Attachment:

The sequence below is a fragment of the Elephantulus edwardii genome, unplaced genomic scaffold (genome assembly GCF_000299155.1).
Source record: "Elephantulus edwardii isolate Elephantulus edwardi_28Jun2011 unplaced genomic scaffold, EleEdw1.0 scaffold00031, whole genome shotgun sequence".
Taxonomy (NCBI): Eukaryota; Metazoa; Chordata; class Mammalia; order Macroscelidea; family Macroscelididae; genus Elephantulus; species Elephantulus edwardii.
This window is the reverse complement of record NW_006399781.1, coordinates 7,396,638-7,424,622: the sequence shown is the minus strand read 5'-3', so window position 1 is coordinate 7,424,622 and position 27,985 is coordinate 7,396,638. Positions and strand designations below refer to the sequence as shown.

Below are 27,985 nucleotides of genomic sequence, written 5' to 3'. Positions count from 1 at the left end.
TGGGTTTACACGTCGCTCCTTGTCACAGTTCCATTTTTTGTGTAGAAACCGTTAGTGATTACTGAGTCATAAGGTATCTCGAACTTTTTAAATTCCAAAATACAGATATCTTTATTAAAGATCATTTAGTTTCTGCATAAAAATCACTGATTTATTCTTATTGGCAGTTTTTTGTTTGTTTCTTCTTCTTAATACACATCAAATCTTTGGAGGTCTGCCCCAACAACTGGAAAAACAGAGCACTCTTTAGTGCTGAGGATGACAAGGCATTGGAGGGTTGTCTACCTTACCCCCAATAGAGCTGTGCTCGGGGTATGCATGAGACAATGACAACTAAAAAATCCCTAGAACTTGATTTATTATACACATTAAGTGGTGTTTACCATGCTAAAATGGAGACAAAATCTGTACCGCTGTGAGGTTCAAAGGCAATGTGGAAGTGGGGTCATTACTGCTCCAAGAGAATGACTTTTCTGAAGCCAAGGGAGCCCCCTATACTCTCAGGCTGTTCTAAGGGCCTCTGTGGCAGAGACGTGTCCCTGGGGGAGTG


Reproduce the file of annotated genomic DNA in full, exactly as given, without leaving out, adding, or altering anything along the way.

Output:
The sequence below is a fragment of the Elephantulus edwardii genome, unplaced genomic scaffold (genome assembly GCF_000299155.1).
Source record: "Elephantulus edwardii isolate Elephantulus edwardi_28Jun2011 unplaced genomic scaffold, EleEdw1.0 scaffold00031, whole genome shotgun sequence".
Taxonomy (NCBI): Eukaryota; Metazoa; Chordata; class Mammalia; order Macroscelidea; family Macroscelididae; genus Elephantulus; species Elephantulus edwardii.
This window is the reverse complement of record NW_006399781.1, coordinates 7,396,638-7,424,622: the sequence shown is the minus strand read 5'-3', so window position 1 is coordinate 7,424,622 and position 27,985 is coordinate 7,396,638. Positions and strand designations below refer to the sequence as shown.

Below are 27,985 nucleotides of genomic sequence, written 5' to 3'. Positions count from 1 at the left end.
TGGGTTTACACGTCGCTCCTTGTCACAGTTCCATTTTTTGTGTAGAAACCGTTAGTGATTACTGAGTCATAAGGTATCTCGAACTTTTTAAATTCCAAAATACAGATATCTTTATTAAAGATCATTTAGTTTCTGCATAAAAATCACTGATTTATTCTTATTGGCAGTTTTTTGTTTGTTTCTTCTTCTTAATACACATCAAATCTTTGGAGGTCTGCCCCAACAACTGGAAAAACAGAGCACTCTTTAGTGCTGAGGATGACAAGGCATTGGAGGGTTGTCTACCTTACCCCCAATAGAGCTGTGCTCGGGGTATGCATGAGACAATGACAACTAAAAAATCCCTAGAACTTGATTTATTATACACATTAAGTGGTGTTTACCATGCTAAAATGGAGACAAAATCTGTACCGCTGTGAGGTTCAAAGGCAATGTGGAAGTGGGGTCATTACTGCTCCAAGAGAATGACTTTTCTGAAGCCAAGGGAGCCCCCTATACTCTCAGGCTGTTCTAAGGGCCTCTGTGGCAGAGACGTGTCCCTGGGGGAGTG